Postdoctoral research opportunity: Columbia University, Departments of Epidemiology and Statistics
Supervisors: Ezra Susser (epidemiology) and Andrew Gelman (statistics)
We have a NIH-funded postdoctoral position (1 or 2 years) available for what is essentially statistical research as applied to some important problems in psychiatric epidemiology. One project which we are working is the Jerusalem Perinatal Study of Schizophrenia, a birth cohort of about 90,000 (born 1966-1974) followed for schizophrenia in adulthood. Another project is a California birth cohort study of schizophrenia–this is a cohort of 20,000 collected in 1959-1966 for which we have ascertained/diagnosed 71 cases of schizophrenia spectrum disorders. The data set already exists and has produced several important findings. The statistical methods involve fitting and understanding multilevel models; see below. The position can also involve some teaching in the Statistics Department if desired.
Statistical Project 1: Tools for understanding and display of regressions and multilevel models
Modern statistical packages allow us to fit ever-more-complicated models, but there is a lag in the ability of applied researchers (and of statisticians!) to understand these models and check their fit to data. We are in the midst of developing several tools for summarizing regressions, generalized linear models, and multilevel models—these tools include graphical summaries of predictive comparisons, numerical summaries of average predictive comparisons, measures of explained variance (R-squared) and partial pooling, and analysis of variance. To move this work to the next stage we need to program the methods for general use (writing them as packages in the popular open-source statistical language R) and further develop them in the context of ongoing applied research projects.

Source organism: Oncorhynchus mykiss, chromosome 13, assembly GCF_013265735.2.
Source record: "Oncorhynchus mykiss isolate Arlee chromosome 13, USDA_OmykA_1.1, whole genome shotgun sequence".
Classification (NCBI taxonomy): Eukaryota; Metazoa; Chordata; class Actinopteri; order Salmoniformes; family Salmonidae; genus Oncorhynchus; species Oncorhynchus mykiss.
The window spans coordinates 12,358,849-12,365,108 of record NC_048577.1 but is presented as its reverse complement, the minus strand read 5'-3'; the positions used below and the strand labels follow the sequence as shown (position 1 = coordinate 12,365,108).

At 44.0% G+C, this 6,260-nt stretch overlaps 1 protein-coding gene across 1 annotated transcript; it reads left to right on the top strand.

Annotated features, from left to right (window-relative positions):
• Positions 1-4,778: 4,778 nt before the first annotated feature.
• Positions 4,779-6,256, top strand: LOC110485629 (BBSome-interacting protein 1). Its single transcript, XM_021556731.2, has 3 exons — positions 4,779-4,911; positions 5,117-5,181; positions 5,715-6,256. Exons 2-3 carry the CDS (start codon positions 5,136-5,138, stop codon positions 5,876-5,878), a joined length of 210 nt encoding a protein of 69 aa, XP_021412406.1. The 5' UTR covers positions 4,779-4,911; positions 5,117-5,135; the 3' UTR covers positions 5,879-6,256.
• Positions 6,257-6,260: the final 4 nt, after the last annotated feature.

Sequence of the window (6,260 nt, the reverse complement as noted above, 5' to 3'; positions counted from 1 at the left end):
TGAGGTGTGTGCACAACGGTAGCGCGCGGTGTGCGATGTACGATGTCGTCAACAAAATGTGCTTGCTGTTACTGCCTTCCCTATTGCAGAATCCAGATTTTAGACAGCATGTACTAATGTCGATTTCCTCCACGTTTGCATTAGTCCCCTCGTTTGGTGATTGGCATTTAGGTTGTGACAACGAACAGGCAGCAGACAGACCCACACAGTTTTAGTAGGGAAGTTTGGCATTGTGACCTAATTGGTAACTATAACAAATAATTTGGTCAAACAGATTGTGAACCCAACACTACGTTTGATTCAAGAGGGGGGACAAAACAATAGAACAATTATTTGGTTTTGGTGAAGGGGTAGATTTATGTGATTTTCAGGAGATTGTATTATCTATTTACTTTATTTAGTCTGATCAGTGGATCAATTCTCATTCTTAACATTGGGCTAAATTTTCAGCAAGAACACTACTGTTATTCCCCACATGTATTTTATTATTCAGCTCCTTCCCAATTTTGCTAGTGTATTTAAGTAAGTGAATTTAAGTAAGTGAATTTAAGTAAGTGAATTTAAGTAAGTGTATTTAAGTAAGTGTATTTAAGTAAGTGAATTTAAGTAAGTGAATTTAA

Statistical Project 2: Deep interactions in multilevel regression
In regressions and generalized linear models, factors with large effects commonly have large interactions. But in a multilevel context in which factors can have many levels, this can imply many many potential interaction coefficients. How can these be estimated in a stable manner? We are exploring a doubly-hierarchical Bayes approach, in which the first level of the hierarchy is the usual units-within-groups (for example, patients within hospitals) in which coefficents are partially pooled and the second level is a hierarchical model of the variance components (so that the different amounts of partial pooling are themselves modeled). The goal is to be able to include a large number of predictors and interactions without the worry that lack-of-statistical-significance will make the estimates too noisy to be useful. We plan to develop these methods in the context of ongoing applied research projects.
If you are interested . . .
Please send a letter to Prof. Andrew Gelman (Dept of Statistics, Columbia University, New York, N.Y. 10027, [email protected]), along with c.v., copies of any relevant papers of yours, and three letters of recommendation.